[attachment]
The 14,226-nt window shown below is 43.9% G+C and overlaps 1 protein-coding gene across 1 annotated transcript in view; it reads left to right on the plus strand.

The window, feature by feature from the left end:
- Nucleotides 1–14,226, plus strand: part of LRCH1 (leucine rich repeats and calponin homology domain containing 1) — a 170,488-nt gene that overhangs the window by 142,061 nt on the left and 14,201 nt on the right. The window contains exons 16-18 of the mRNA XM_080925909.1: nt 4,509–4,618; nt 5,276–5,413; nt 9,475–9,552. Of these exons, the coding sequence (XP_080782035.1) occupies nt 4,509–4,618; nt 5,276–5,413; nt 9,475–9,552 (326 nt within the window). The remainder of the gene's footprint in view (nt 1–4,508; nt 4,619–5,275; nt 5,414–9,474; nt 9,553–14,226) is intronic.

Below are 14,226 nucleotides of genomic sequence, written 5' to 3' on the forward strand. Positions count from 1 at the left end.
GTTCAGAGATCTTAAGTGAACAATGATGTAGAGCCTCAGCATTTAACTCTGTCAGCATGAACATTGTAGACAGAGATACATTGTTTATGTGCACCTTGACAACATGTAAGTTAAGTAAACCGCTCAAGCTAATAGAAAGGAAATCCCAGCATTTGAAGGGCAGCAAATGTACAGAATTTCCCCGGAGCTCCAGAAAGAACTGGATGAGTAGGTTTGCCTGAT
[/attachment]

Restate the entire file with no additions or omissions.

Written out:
The 14,226-nt window shown below is 43.9% G+C and overlaps 1 protein-coding gene across 1 annotated transcript in view; it reads left to right on the plus strand.

The window, feature by feature from the left end:
- Nucleotides 1–14,226, plus strand: part of LRCH1 (leucine rich repeats and calponin homology domain containing 1) — a 170,488-nt gene that overhangs the window by 142,061 nt on the left and 14,201 nt on the right. The window contains exons 16-18 of the mRNA XM_080925909.1: nt 4,509–4,618; nt 5,276–5,413; nt 9,475–9,552. Of these exons, the coding sequence (XP_080782035.1) occupies nt 4,509–4,618; nt 5,276–5,413; nt 9,475–9,552 (326 nt within the window). The remainder of the gene's footprint in view (nt 1–4,508; nt 4,619–5,275; nt 5,414–9,474; nt 9,553–14,226) is intronic.

Below are 14,226 nucleotides of genomic sequence, written 5' to 3' on the forward strand. Positions count from 1 at the left end.
GTTCAGAGATCTTAAGTGAACAATGATGTAGAGCCTCAGCATTTAACTCTGTCAGCATGAACATTGTAGACAGAGATACATTGTTTATGTGCACCTTGACAACATGTAAGTTAAGTAAACCGCTCAAGCTAATAGAAAGGAAATCCCAGCATTTGAAGGGCAGCAAATGTACAGAATTTCCCCGGAGCTCCAGAAAGAACTGGATGAGTAGGTTTGCCTGAT